Breast milk is still an important source of nutrition throughout the first year and up to 2 years and beyond.
Continue to offer new foods plenty of times. Building healthy eating habits now may last a lifetime. New foods are often rejected at first but by offering them a number of times prepared in different ways, many of the foods will be accepted. And why not show baby how it’s done by including healthier food choices into meals for the whole family. If you find that your baby is rejecting a new food, seeing others enjoy the food may help encourage her to try them for herself.
Here are some foods that you can start to try if you haven’t already:
- Other dairy products such as yoghurt
- Family foods, as long as they’re mashed or chopped into bite-size pieces and light on seasoning
- Pasta, rice, toasted breads
- New fruits: mashed or finely chopped banana, pawpaw, peeled and diced mangoes
- New vegetables: steamed, bite-sized carrots and cucumber
- Protein: cooked and finely chopped eggs, minced meat, poultry, boneless fish and beans
Pump-up meals with iron
As you continue to introduce baby to new foods, don’t forget to offer 2 servings of iron-rich foods each day. Meat, meat alternatives and iron-fortified infant cereals are all great choices when looking to ensure iron is included in your baby’s diet. Serving vitamin C-rich foods along with plant-based iron foods aids in iron absorption.
New food textures
Continue to introduce new textures to help baby to develop her oral and motor skills. Begin to serve your baby finely chopped or minced foods and work up to offering soft foods cut into small pieces to encourage self-feedingWatch out for potential choking hazards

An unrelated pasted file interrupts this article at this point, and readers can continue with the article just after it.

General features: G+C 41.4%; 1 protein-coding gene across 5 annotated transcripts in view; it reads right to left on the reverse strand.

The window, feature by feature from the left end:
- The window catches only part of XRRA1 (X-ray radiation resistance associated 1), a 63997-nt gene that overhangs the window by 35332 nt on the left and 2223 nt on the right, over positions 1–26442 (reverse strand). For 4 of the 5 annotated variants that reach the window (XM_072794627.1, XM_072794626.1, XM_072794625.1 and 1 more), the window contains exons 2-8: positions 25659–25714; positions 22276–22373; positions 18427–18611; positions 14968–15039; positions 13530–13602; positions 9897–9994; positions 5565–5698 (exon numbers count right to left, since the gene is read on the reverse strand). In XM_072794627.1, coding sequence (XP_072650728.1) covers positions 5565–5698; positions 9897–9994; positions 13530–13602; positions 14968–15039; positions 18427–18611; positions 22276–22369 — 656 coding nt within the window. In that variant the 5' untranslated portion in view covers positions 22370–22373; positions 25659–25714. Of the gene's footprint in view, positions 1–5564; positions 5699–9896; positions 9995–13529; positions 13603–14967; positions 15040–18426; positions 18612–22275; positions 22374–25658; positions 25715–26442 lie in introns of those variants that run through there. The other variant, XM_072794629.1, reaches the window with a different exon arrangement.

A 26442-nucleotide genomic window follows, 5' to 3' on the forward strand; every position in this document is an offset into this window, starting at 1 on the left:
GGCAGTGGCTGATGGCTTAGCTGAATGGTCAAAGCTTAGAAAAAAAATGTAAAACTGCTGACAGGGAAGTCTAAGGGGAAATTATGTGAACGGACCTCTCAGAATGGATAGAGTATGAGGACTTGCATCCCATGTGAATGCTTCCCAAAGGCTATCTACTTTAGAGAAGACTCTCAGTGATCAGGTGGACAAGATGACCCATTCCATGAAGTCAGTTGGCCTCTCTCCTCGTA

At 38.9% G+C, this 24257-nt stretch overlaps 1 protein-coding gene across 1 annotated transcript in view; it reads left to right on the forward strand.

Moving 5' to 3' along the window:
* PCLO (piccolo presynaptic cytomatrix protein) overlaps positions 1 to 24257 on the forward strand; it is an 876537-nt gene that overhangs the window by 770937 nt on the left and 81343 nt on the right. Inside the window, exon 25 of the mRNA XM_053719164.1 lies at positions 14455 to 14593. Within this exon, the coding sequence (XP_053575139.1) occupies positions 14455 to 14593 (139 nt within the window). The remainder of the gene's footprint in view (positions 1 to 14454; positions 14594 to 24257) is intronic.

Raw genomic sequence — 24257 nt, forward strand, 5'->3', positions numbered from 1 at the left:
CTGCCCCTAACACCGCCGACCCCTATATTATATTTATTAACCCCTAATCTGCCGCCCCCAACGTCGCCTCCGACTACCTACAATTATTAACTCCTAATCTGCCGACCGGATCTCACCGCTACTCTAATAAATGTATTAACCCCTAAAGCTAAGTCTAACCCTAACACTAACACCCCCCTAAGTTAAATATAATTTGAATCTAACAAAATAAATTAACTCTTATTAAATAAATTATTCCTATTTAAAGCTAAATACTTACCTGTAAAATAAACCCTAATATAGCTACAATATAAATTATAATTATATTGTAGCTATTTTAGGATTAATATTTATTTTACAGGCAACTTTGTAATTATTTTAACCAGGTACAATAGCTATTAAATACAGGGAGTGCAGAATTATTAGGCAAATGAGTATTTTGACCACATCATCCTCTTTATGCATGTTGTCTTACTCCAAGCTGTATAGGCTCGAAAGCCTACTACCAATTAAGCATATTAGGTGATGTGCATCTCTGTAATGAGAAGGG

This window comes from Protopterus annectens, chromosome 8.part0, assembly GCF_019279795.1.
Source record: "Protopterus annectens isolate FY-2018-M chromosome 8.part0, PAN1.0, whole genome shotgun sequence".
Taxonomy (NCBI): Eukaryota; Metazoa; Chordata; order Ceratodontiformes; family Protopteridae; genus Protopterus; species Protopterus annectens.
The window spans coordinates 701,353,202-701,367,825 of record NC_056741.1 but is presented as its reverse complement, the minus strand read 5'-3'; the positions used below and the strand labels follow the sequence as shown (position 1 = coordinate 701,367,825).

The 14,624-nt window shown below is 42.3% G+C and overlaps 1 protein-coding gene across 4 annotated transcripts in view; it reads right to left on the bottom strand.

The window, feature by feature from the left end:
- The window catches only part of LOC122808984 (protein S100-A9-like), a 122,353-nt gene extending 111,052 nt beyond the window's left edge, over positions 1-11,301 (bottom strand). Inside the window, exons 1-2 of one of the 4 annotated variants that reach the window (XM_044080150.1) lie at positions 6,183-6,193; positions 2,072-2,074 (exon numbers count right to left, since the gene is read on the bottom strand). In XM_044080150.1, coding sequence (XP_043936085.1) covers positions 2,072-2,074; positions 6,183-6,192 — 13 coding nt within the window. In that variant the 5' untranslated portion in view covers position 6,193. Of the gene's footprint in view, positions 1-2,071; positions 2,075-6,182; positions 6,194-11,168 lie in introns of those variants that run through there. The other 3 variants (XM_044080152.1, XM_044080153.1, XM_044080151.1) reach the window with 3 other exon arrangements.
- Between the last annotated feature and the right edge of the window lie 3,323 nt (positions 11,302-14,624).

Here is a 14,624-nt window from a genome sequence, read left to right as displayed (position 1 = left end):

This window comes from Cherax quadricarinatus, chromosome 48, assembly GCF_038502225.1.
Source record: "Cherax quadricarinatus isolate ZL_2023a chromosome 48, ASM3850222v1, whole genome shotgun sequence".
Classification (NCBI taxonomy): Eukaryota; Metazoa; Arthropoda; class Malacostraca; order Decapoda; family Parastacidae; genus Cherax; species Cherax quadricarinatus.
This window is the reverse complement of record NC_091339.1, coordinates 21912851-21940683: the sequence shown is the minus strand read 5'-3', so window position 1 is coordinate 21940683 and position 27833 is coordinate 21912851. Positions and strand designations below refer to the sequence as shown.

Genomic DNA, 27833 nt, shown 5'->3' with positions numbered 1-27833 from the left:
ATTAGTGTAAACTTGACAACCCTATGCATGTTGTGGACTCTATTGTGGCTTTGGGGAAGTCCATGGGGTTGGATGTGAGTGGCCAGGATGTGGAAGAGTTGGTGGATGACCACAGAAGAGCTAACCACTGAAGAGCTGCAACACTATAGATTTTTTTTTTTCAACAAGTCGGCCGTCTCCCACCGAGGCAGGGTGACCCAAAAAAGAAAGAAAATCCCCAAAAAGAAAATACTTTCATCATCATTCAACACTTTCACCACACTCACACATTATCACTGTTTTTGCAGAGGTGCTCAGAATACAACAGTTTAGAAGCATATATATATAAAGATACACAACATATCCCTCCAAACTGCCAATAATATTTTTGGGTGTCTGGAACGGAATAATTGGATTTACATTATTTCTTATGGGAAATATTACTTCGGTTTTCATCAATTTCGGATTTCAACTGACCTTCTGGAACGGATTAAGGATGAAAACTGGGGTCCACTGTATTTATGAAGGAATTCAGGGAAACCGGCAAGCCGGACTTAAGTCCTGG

Time to eat
Your older baby should be offered 3-4 meals each day. Try to eat as many meals together as a family with your baby so that she can enjoy the social aspects of eating and learn good eating habits from others. This is also an opportunity for the rest of the family to show her how much they enjoy eating healthy foods such as vegetables. Depending on her appetite, 1-2 snacks per day should also be offered. Healthy nutritious snacks are the best way to keep your little one happy and energized until her next meal.
Hunger and fullness cues
Just like before you started your baby on solid foods, your little one has ways of telling you when she wants more food and when she’s done. By learning to recognize these signals, you can help your little one to develop healthy eating habits. Remember, your responsibility is to offer food and it is your baby’s responsibility to decide how much or whether she eats.
Here are some hunger and fullness cues that are common in babies from 8-12 months of age:
- Reaches for food
- Points to food
- Gets excited when food is presented
- Expresses desire for certain foods with words or sounds
- Starts eating more slowly
- Clenches mouth shut or pushes food away
- Shakes head to say “no more”
Introducing a cup
Whether you’ve been breastfeeding or bottle-feeding you may want to consider introducing a cup. While it is ideal to get your little one drinking out of an open cup, many parents opt to introduce a sippy cup for when you and your little one are on the go. Learning to drink from an open cup is challenging and will require you to assist in holding the cup at first. Your patience will be worth it, as babies enjoy learning new skills and healthcare experts recommend this progression to a cup early in life, in order to help prevent early dental cavities.
This new skill can also be messy, and wet. When offering an open cup, put enough liquid for a few sips so that less goes down her face and on the floor. Another good tip is to put water in an open cup and leave other beverages for the sippy cup so that when it ends up on the floor, high-chair and your baby, it won’t be a sticky mess. Be patient and positive.
- Introduce new foods one at a time - waiting 2 days before trying another food - to make sure your baby doesn’t have an allergic reaction.
- Choking is still a danger. All foods have the potential to cause choking, so ensure that your child is seated and well-supervised while eating.
- Eat as a family whenever possible and set a good example by incorporating healthy foods on everyone’s plates.
- Learn your baby’s hunger and fullness cues and trust that she knows when she is hungry or full.
- Transition to an open cup in a controlled environment, such as at the dinner table.
- Encourage self-feeding with finger foods